The City will only prune oaks September through March, unless exceptional circumstances such as potential safety hazards occur.

You can help protect oak trees by

  • checking your oak trees for oak wilt and contacting a qualified tree care professional for help,
  • avoiding pruning oak trees from April to October and
  • not moving firewood.

Spongy moth

Spongy moth (Lymantria dispar dispar) is an invasive species introduced to Canada and the United States in 1869.

The larvae feed on the leaves of over 300 tree species, threatening to deforest urban tree canopies if left unaddressed. Spongy moth larvae are commonly identified by the red and blue dots along its back. Young caterpillars are black or brown and the size of a thumbnail.


Active monitoring for spongy moth is no longer necessary in Guelph. Populations have significantly decreased due to natural controls in our environment. Little to no defoliation is expected in Guelph at this time.

What to do with spongy moths on your trees

If you do still find spongy moth on your trees, there are several best management practices you can use to defend your private trees against spongy moth to prevent loss of leaves and tree death

  • install sticky bands or burlap around tree trunks
  • hand pick larvae
  • spray with BTK products (a naturally occurring bacteria found in hardware stores).
  • install moth traps
  • scrape egg masses from trees and other surfaces before the end of April
  • hire a licensed exterminator to treat trees with insecticide, like TreeAzin©, used to control Emerald Ash Borer

Spotted lanternfly

The spotted lanternfly (SLF, Lycorma delicatula) is an invasive insect native to China recently detected in Southern Ontario. The Tree of Heaven (Ailanthus altissima) is the preferred host plant by the adult SLF, although over 100 potential host native hardwood and fruit trees have been identified.

The risk of SLF to the city’s canopy cover is moderate due to the extensive list of species that could be affected. The City will monitor local tree Tree of Heaven populations and reports of detections and take appropriate action to prevent negative impacts to trees in Guelph.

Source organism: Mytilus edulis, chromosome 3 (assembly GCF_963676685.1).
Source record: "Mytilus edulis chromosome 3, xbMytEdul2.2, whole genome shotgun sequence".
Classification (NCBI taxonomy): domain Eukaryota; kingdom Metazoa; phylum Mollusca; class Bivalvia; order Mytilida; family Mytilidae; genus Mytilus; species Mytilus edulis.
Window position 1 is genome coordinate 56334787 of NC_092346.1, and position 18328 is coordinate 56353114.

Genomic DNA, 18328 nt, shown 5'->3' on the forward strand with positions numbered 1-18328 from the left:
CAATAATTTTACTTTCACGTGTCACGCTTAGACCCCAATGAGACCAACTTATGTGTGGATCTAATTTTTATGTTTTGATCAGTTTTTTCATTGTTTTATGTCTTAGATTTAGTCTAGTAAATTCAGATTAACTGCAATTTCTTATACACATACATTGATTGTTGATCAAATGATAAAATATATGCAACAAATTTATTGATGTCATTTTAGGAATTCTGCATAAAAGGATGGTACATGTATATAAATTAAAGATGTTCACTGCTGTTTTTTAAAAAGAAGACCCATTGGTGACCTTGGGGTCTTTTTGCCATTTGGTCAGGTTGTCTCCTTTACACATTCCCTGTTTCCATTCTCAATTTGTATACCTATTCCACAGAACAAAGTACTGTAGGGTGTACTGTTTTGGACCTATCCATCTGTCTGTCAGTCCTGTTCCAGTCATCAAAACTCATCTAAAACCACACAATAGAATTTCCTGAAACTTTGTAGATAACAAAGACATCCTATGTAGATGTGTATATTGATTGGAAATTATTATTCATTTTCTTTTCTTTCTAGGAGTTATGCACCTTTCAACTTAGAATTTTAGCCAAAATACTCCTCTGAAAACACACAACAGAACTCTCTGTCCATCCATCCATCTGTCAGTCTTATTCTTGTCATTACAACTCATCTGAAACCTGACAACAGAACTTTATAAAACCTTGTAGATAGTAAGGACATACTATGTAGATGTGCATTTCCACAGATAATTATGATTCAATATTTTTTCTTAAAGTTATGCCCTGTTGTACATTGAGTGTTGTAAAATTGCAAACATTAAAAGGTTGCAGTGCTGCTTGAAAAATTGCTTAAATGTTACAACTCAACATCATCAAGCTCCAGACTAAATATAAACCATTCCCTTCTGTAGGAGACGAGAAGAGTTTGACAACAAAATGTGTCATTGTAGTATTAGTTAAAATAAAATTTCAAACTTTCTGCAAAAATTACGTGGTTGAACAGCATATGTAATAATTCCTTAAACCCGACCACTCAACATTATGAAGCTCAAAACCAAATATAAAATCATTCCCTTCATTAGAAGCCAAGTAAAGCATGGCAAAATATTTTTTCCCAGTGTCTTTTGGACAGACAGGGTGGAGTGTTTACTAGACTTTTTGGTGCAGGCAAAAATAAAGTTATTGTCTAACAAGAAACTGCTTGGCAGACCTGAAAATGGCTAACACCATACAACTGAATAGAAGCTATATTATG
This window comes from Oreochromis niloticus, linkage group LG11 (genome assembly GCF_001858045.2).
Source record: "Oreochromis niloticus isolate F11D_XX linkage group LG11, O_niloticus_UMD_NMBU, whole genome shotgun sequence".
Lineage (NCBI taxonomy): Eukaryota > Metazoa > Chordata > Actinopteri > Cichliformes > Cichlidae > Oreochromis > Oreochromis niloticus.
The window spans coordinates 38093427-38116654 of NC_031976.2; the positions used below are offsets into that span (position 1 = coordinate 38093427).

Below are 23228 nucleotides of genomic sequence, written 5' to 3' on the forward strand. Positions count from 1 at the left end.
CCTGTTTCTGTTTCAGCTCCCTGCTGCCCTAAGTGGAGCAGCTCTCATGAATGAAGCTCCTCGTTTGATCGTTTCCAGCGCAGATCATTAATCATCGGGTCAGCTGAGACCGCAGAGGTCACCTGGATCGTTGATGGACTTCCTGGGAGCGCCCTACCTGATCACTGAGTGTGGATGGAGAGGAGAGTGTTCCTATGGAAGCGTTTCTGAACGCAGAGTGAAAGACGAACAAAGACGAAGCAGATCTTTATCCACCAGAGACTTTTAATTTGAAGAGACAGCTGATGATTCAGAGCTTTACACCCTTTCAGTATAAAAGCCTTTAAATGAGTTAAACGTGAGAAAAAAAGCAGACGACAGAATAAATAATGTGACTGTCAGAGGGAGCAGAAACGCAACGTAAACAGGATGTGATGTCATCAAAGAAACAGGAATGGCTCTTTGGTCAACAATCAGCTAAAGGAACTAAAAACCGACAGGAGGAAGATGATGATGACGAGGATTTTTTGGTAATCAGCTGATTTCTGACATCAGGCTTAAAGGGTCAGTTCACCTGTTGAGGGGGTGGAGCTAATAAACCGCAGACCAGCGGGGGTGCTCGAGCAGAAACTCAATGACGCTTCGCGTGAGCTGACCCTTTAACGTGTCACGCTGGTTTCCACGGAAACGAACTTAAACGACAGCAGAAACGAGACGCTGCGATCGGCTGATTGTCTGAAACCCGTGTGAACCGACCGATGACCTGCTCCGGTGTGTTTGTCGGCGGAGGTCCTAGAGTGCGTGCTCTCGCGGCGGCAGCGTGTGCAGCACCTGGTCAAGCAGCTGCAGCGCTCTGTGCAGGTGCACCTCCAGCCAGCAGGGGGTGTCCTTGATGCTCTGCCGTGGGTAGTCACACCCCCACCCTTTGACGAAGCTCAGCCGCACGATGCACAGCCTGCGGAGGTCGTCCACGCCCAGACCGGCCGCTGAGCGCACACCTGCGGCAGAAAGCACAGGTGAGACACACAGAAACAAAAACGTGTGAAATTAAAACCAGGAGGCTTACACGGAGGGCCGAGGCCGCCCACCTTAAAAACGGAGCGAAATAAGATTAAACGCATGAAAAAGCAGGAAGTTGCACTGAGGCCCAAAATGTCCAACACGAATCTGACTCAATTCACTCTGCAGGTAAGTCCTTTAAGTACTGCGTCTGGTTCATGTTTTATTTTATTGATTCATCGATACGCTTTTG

Termites are not typically a threat to living trees. However, they feed on dead wood which can damage and weaken live trees as well as spread to your home. Guelph’s termite management program helps to control the local termite population and prevent damage to wood structures. Since 2007, the program has proven effective in reducing termite populations.

Other tree pests and diseases

Please contact us if you suspect a tree pest, disease or invasive plant is on City property. Residents should also report all possible detections of invasive pests, plants and diseases to the Canadian Food Inspection Agency immediately.

In addition to those listed above, the City actively monitors for reports and signs of other native and invasive insects and diseases that could threaten our urban forest.

If we suspect a tree pest or disease is present on City property, we conduct a tree inspection. If an invasive pest or disease is confirmed, we report the matter to the Canadian Food Inspection Agency.

In cases when the health of a tree is threatened, we take appropriate action.

Most tree pests and diseases like tent caterpillars, cankerworms, aphids or box elder bugs, are native, non-invasive and do not significantly impact tree health or structure.

Removing trees from your property

If your property is larger than 0.2 hectares (0.5 acres), please learn more about Guelph’s Tree Bylaws and permits before removing any trees measuring at least 10 centimetres in diameter at 1.4 metres above the ground. If the trees are infested with emerald ash borer, you may be eligible for an exemption.

Finding a tree care professional

For more information

[email protected]